India fast-tracks pact on key Myanmar project


New Delhi : India will continue its policy of realistic engagement with the junta in Myanmar, and readied to finalise an agreement on the crucial multi-modal Kaladan project that could act as the country’s bridge to the entire Southeast Asia.

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New Delhi also plans to work with the UN and other like-minded parties to nudge the junta towards “an all-inclusive process of national reconciliation”. It hopes that the regime in Myanmar will soon begin broad-based negotiations with the pro-democracy leader Aung San Suu Kyi.

“The agreement on the Kaladan project could be finalised in the next few weeks. Detailed work on this crucial project is going on,” said an official source who did not wish to be named.

The Kaladan Multi-Modal Transport Project, estimated to cost $100 million, will be a huge leap in connecting India to Southeast Asia and provide an alternative route for transport of goods to the northeast.

It is meant to link Sittwe port in Myanmar via Paletwa to Mizoram in India by road and inland water. The project is expected to be completed by 2010.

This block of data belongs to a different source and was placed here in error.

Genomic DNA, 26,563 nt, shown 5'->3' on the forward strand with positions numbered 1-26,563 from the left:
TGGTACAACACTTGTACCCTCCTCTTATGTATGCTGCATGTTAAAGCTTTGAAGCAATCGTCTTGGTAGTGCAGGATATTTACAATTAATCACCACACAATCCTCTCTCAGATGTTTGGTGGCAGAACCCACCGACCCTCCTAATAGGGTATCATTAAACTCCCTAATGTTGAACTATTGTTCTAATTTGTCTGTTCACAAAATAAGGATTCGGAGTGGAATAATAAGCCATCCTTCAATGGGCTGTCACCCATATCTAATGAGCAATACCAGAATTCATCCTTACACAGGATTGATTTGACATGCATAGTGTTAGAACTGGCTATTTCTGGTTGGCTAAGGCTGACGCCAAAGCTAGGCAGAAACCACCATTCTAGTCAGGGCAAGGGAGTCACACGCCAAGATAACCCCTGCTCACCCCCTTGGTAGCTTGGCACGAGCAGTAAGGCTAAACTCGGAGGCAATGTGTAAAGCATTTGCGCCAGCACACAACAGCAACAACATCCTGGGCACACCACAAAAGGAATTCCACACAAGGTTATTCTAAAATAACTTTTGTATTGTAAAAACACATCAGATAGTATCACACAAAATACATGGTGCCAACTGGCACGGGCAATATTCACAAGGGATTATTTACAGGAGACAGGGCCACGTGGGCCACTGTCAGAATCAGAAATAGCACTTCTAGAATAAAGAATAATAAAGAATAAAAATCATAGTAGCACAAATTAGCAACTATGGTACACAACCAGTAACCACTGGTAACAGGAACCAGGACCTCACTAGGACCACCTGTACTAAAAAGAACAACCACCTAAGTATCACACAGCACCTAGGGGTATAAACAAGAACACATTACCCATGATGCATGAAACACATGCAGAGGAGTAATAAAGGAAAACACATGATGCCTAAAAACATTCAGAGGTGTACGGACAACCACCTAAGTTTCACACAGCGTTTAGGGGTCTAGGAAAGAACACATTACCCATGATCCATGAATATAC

India’s policy towards Myanmar has been in the global spotlight, especially after Petroleum Minister Murli Deora’s visit to clinch crucial energy deals in the middle of pro-democracy protests in Myanmar nearly two weeks ago.

In a joint statement earlier this month, the US and the European Union asked India and China to use their influence to persuade the junta to open dialogue with the pro-democracy leaders.

India would prefer an impetus to democratic process in Myanmar, but has opted for realpolitik over idealism as it has vital economic and strategic interests in that country that cannot be sacrificed, the source said.

New Delhi has, however, categorically rejected sanctions or regime change as viable choices as these drastic steps could only end up making life difficult for the ordinary people in Myanmar.

New Delhi has not been a mute spectator to the violent crackdown in Myanmar on pro-democracy protesters. External Affairs Minister Pranab Mukherjee in a statement in New York last week asked the junta to consider an inquiry into the use of violence to quell peaceful protests spearheaded by Buddhist monks.

Since then, India has been in constant touch with the junta and has urged the regime to “expedite” the process towards “broad-based political reforms and inclusive process of national reconciliation”.

India’s policy to stay engaged with the junta is driven by three strategic and economic factors: the increasing influence of China in Myanmar which has cornered most of big oil and gas and infrastructure projects in that country; the location of Myanmar which gives it an influence over Indian insurgent groups; and, most importantly, oil and gas which Myanmar has in abundance.